Since those days, however, events had happened which had bound him by indestructible fetters to the old faith. He had vowed to his dying mother to remain faithful to the Holy Church and loyally to keep his oath. It was not difficult for one of his modest temperament to be content with the position of spectator of the play of life which he occupied. He was not born for conflict, and from the seat to which he had retired he thought he had perceived that the burden of existence was easier to bear, and the individual not only obtained external comfort, but peace of mind more speedily, if he left to the Church many things which the Protestant was obliged to settle for himself. Besides, as such, he would have missed many beautiful and noble things which the old faith daily bestowed upon him, the artist.
People in Ratisbon held a different opinion. Defection from the Roman Catholic Church, which seemed to him reprehensible, was considered here a sacred duty, worthy of every sacrifice. This threatened to involve him in fresh spiritual conflicts, and, as he dreaded such things as nocturnal birds shun the sunlight, he stood still, thoughtfully asking himself whether he ought not at once to give up the desire of striking new roots into this perilous soil.
Only one thing really bound him to Ratisbon, and that was by no means the house which he had inherited, but a very young girl, and, moreover, a very changeable one, of whose development and life he had heard nothing during his absence except that she had not become another’s wife. Perhaps this girl, whose charm and musical talent, according to his opinion, were unequalled in Ratisbon, had remained free solely because she was keeping the promise made when, a child of sixteen, she bade him farewell. She had told him, though only in her lively childish fashion, that she would wait for him and become his wife when he returned home a made man. Yet it now seemed that she had been as sincerely in earnest in that youthful betrothal as he himself.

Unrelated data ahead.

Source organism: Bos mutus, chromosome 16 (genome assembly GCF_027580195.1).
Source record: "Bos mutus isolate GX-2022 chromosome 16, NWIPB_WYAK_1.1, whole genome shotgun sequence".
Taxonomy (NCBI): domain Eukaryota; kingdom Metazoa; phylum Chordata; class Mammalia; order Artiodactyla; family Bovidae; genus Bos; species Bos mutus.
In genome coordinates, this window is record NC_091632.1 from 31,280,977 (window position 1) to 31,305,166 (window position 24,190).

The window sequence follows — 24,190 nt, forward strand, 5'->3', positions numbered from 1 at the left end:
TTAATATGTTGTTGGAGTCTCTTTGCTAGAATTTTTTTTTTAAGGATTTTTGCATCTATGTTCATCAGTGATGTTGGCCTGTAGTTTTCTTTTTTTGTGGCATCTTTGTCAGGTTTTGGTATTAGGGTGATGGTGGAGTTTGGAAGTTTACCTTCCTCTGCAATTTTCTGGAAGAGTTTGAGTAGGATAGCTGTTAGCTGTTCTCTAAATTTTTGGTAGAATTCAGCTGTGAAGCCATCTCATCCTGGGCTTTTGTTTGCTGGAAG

This fair hope crowded every scruple far into the shade. If Barbara had kept her troth to him, he would reward her. Wherever he might build his nest with her, he would be sure of the richest happiness. Therefore he persisted in making his decision for the future depend upon her reception.
The only question was whether it had not already grown too late for him to visit her and her father, who went to bed with the chickens. But the new clock in Jacobsplatz pealed only nine bell-like strokes through the stillness of the evening, and, as he had sent his gifts in advance, he was obliged to follow them.
He might now regard the cantor house, which was quickly gained, as his own. Though it was now in the deepest darkness, he gazed up at the high, narrow building, with the pointed arches of the windows and the bracket which supported the image of St. Cecilia carved from sandstone, as intently as if he could distinguish every defect in the windows, every ornament carved in the ends of the beams.